The first playwright to write a Problem Play was from Europe. It was the Norwegian playwright Henrik Ibsen, who wrote A Doll House, a ground-breaking play that changed the world. It shows serious family and social problems in a dramatic way and brings up the issue of women's rights. For the first time, patriarchal dominance was looked at, and conflicts between men and women were brought out into the open. Shaw's play Mrs. Warren's Profession looks at how people feel about prostitutes. In Candida, another of Shaw's plays, the main character, who has been happily married for about ten years, wants to remarry someone younger. This brings up the problem of marital happiness. Pygmalion, which was later made into the movie My Fair Lady, has an ending that isn't clear.


At the end of the storey, a flower girl who was raised and taught by an upper-class gentleman is seen wondering what her status will be since she can't go back to being a flower girl and she can't join the upper-class society because she comes from a working-class background. It is up to the audience to figure out what the problem is and what the answer is. Man, Superman, and Back to Methuselah all deal with the idea of "Life Force," which is a metaphysical term. Bernard Shaw's idea of "Life Force" is based on the idea that "life" is a "vital force" or "impulse" that tries to get more powerful through contemplation and self-realization. Man and Superman is not a drama because it doesn't have a lot of action. Instead, it is a long debate about a problem.


So, the first 30 years of the new theatre focused on social and political issues, and the plays were both satirical and rebellious. Shaw's plays weren't just about politics and society, as we've already said. They were also philosophical, trying to answer questions like "Who am I?" and "Why am I here?" Industrialization also had an effect on drama in the 20th century, which led to plays that lamented how humans were becoming more and more alone in a world that was becoming more and more mechanical.


B. Explain the title of the poem “I think continually of those who are truly great”.

Ans) The first line of the poem, "I always think of those who were Really Great," tells us that the poet is talking about really great people from the past. He or she is also talking about how the past is always connected to the present, so all those really great people are connected to us across time. As the poem goes on, it becomes clear that they have a close relationship with Nature, which gives them eternal life. Time can't make them forget. Like the sun, spring flowers, snowy mountains, and lush green meadows that are always there, these truly great heroes are always there and help us see the connection between Nature and the greatness of man.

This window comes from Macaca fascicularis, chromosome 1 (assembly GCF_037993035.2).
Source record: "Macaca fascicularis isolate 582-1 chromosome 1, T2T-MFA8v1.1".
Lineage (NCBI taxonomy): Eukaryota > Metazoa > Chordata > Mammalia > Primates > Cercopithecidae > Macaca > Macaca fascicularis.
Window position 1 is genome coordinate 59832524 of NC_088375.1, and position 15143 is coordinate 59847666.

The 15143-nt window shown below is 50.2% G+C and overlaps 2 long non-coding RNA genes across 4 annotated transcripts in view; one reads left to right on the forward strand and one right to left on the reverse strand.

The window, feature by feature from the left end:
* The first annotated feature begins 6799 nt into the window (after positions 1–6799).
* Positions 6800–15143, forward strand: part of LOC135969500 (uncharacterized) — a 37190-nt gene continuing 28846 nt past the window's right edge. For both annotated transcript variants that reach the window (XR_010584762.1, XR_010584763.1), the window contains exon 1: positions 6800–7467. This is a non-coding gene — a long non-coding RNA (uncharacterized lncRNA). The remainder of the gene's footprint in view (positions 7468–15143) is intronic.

Spender doesn't name or talk about the really great people in history. Simply put, they are heroes, but we don't know their names or faces. We remember them because of the heroic things they did, which have left marks in the sands of time and place all over the world. Some critics say that there isn't any heroism going on right now. But Spender only pays his respects to heroes from the past who helped make the world we live in today. He doesn't want to say that people today aren't brave enough. The poem is an expression of thanks for their great contributions that have made the world a better place and given us a better past than they had.


In general, this poem tries to explain what makes a person "truly" great. In the 1930s, when the poem was written, there was a war going on, which no doubt influenced the poet. But he's not just talking about soldiers when he says this. He is basically talking about anyone who fights for what they believe in without being selfish. The "Truly Great" can be poets, soldiers, or artists who work hard and don't care about themselves. What makes them who they are their actions, deeds, words, and works of art and design that inspire the generations that come after them. They changed the world, so we should be thankful for what they left us. People remember the truly great for how hard they worked from the time they were born until they died. Like the sun, which shines day and night as it moves from East to West and back to East, these famous people shone all the time they were alive.

Section C

IV. Discuss the central theme of the poem “Journey of the Magi” and comment on the symbolism in the poem. (20)



The Gospel of St. Matthew is the source for this poem, "Journey of the Magi." Jesus was born in Bethlehem, and the poem tells about the trip that three wise men make to see the birth of Jesus Christ. Magi is the plural form of the word Magus, which refers to the three wise kings of the east. The three wise men went to Bethlehem so they could see Jesus Christ born. The trip is hard because it takes place in December, when it is cold and snowy. The birth of Jesus marks the beginning of a new world. Jesus dies on the cross, and his followers create Christianity based on what he taught them.